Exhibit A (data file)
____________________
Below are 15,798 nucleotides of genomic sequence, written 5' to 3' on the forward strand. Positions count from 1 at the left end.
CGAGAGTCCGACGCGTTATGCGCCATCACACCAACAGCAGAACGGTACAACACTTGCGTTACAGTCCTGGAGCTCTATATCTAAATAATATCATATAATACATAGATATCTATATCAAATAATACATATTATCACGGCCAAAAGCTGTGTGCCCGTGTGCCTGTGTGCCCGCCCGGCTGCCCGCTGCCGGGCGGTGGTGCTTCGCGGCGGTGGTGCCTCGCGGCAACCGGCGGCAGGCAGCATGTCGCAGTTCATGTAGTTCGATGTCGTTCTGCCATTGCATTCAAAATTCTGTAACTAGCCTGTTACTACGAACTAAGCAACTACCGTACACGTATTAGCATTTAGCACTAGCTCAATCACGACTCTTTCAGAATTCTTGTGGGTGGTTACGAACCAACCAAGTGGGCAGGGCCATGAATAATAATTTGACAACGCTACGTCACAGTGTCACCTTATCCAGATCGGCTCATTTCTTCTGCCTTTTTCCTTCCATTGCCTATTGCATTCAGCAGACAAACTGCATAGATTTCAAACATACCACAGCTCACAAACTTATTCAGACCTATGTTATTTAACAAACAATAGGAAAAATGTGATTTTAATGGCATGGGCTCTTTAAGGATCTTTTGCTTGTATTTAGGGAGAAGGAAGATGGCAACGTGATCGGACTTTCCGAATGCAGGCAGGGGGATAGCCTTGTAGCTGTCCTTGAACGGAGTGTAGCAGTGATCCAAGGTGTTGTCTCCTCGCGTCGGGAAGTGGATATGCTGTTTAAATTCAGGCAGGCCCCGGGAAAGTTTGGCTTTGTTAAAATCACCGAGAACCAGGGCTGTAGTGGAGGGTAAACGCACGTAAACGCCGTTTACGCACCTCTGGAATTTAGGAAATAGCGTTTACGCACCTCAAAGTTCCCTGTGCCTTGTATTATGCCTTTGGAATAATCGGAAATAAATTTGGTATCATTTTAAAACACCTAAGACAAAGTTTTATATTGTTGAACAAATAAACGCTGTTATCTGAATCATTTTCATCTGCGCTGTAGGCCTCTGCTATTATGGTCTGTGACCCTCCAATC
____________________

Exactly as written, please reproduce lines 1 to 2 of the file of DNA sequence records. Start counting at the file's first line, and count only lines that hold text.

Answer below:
Below are 15,798 nucleotides of genomic sequence, written 5' to 3' on the forward strand. Positions count from 1 at the left end.
CGAGAGTCCGACGCGTTATGCGCCATCACACCAACAGCAGAACGGTACAACACTTGCGTTACAGTCCTGGAGCTCTATATCTAAATAATATCATATAATACATAGATATCTATATCAAATAATACATATTATCACGGCCAAAAGCTGTGTGCCCGTGTGCCTGTGTGCCCGCCCGGCTGCCCGCTGCCGGGCGGTGGTGCTTCGCGGCGGTGGTGCCTCGCGGCAACCGGCGGCAGGCAGCATGTCGCAGTTCATGTAGTTCGATGTCGTTCTGCCATTGCATTCAAAATTCTGTAACTAGCCTGTTACTACGAACTAAGCAACTACCGTACACGTATTAGCATTTAGCACTAGCTCAATCACGACTCTTTCAGAATTCTTGTGGGTGGTTACGAACCAACCAAGTGGGCAGGGCCATGAATAATAATTTGACAACGCTACGTCACAGTGTCACCTTATCCAGATCGGCTCATTTCTTCTGCCTTTTTCCTTCCATTGCCTATTGCATTCAGCAGACAAACTGCATAGATTTCAAACATACCACAGCTCACAAACTTATTCAGACCTATGTTATTTAACAAACAATAGGAAAAATGTGATTTTAATGGCATGGGCTCTTTAAGGATCTTTTGCTTGTATTTAGGGAGAAGGAAGATGGCAACGTGATCGGACTTTCCGAATGCAGGCAGGGGGATAGCCTTGTAGCTGTCCTTGAACGGAGTGTAGCAGTGATCCAAGGTGTTGTCTCCTCGCGTCGGGAAGTGGATATGCTGTTTAAATTCAGGCAGGCCCCGGGAAAGTTTGGCTTTGTTAAAATCACCGAGAACCAGGGCTGTAGTGGAGGGTAAACGCACGTAAACGCCGTTTACGCACCTCTGGAATTTAGGAAATAGCGTTTACGCACCTCAAAGTTCCCTGTGCCTTGTATTATGCCTTTGGAATAATCGGAAATAAATTTGGTATCATTTTAAAACACCTAAGACAAAGTTTTATATTGTTGAACAAATAAACGCTGTTATCTGAATCATTTTCATCTGCGCTGTAGGCCTCTGCTATTATGGTCTGTGACCCTCCAATC